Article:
This is an experiment in conservation farming. Pear trees that became redundant were grubbed in summer 2020 because leaving them unsprayed in the ground risked spreading pests and diseases into the nearby commercial orchards. Normally, the pear trees would have been burnt, as this is the most economical way to clear the ground, but this would release hundreds of tonnes of CO2 into the atmosphere (burning 1 kg of wood produces approximately 1.8kg of CO2), so we looked for a more imaginative solution.
Instead, we are trialling this plot with retaining the tree bodies and allowing them to decay naturally. Already, birds are making use of the trees as refuges, and insects too. Over time, woodboring insects and saprophytic fungi will break the trees down naturally and return their nutrients to the soil. During this process, bramble and scrub will establish, using the trees as a matrix on which to climb. As the wood at the bottom slowly sinks into the earth, it will create the ideal conditions for the larvae of stag beetles to develop.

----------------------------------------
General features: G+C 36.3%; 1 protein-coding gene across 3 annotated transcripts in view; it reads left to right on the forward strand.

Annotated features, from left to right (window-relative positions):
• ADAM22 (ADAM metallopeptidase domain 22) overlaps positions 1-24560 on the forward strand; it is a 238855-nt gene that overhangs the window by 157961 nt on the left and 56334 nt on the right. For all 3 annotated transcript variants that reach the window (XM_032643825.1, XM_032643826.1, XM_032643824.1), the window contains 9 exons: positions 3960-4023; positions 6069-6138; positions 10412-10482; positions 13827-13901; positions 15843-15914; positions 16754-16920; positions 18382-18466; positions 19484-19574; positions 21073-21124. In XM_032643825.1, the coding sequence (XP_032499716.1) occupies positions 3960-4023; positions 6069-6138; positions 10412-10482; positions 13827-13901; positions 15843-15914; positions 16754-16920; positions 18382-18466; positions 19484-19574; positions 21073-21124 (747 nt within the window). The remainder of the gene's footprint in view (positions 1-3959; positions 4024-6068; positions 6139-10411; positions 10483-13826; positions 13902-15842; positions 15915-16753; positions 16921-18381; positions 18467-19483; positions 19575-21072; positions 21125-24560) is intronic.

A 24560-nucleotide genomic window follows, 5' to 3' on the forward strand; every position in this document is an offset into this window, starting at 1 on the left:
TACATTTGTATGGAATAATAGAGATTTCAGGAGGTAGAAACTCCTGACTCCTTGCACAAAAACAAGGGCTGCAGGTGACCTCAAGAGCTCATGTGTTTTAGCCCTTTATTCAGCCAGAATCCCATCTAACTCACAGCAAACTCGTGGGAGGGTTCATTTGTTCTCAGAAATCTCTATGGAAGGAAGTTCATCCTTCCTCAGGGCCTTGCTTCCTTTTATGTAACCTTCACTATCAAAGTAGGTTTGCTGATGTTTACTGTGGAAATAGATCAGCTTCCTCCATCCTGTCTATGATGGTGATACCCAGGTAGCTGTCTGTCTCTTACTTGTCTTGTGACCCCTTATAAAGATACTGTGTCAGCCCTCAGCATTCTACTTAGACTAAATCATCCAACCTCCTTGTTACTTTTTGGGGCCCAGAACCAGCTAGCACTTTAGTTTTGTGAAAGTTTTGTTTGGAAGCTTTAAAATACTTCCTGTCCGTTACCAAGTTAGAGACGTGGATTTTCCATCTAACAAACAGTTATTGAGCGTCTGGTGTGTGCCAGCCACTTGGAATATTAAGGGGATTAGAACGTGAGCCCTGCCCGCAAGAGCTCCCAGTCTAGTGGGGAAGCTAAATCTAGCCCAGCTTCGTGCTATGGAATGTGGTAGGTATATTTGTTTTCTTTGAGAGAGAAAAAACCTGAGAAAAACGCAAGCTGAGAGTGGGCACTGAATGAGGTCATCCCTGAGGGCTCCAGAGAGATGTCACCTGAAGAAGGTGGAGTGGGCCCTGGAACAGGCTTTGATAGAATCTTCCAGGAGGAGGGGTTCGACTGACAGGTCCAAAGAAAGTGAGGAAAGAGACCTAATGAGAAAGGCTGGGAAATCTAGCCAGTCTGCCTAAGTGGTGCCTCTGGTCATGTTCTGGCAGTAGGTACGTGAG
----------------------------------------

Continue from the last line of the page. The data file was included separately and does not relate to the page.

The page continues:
We have no clear idea how this space will develop, although we believe that it should become an interesting and biodiverse area over time. How the land responds to what we have done so far might shape where we take the Dead Tree Wall and land to the south of it in the future.
The decaying trunks are an ideal place to find common lizards basking in the sun.
But, don’t climb on the dead trees while you are looking.
The wall is not a stable structure so, for their safety, please don’t allow children to scramble on it.
Important: the adjacent orchards are food production sites. Please help us avoid contamination, by keeping dogs on a lead and clearing up after them.